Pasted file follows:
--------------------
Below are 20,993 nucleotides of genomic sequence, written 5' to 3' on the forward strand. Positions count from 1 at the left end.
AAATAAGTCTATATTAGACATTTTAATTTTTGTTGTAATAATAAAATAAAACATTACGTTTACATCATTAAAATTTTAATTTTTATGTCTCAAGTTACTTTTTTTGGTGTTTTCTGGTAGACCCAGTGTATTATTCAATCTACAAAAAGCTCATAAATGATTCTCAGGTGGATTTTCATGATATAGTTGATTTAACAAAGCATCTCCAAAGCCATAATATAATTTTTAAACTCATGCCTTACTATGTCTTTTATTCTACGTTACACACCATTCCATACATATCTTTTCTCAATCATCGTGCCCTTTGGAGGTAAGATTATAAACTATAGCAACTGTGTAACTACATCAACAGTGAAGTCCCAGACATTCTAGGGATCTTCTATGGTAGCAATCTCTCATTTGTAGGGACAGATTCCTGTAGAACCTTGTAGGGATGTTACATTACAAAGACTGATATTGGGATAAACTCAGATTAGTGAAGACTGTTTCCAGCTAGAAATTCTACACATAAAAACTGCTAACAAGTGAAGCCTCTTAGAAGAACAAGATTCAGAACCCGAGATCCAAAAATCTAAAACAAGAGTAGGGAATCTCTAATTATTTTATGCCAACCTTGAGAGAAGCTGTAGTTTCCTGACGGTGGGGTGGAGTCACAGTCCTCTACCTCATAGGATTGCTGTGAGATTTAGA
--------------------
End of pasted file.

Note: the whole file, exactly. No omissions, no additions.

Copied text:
Below are 20,993 nucleotides of genomic sequence, written 5' to 3' on the forward strand. Positions count from 1 at the left end.
AAATAAGTCTATATTAGACATTTTAATTTTTGTTGTAATAATAAAATAAAACATTACGTTTACATCATTAAAATTTTAATTTTTATGTCTCAAGTTACTTTTTTTGGTGTTTTCTGGTAGACCCAGTGTATTATTCAATCTACAAAAAGCTCATAAATGATTCTCAGGTGGATTTTCATGATATAGTTGATTTAACAAAGCATCTCCAAAGCCATAATATAATTTTTAAACTCATGCCTTACTATGTCTTTTATTCTACGTTACACACCATTCCATACATATCTTTTCTCAATCATCGTGCCCTTTGGAGGTAAGATTATAAACTATAGCAACTGTGTAACTACATCAACAGTGAAGTCCCAGACATTCTAGGGATCTTCTATGGTAGCAATCTCTCATTTGTAGGGACAGATTCCTGTAGAACCTTGTAGGGATGTTACATTACAAAGACTGATATTGGGATAAACTCAGATTAGTGAAGACTGTTTCCAGCTAGAAATTCTACACATAAAAACTGCTAACAAGTGAAGCCTCTTAGAAGAACAAGATTCAGAACCCGAGATCCAAAAATCTAAAACAAGAGTAGGGAATCTCTAATTATTTTATGCCAACCTTGAGAGAAGCTGTAGTTTCCTGACGGTGGGGTGGAGTCACAGTCCTCTACCTCATAGGATTGCTGTGAGATTTAGA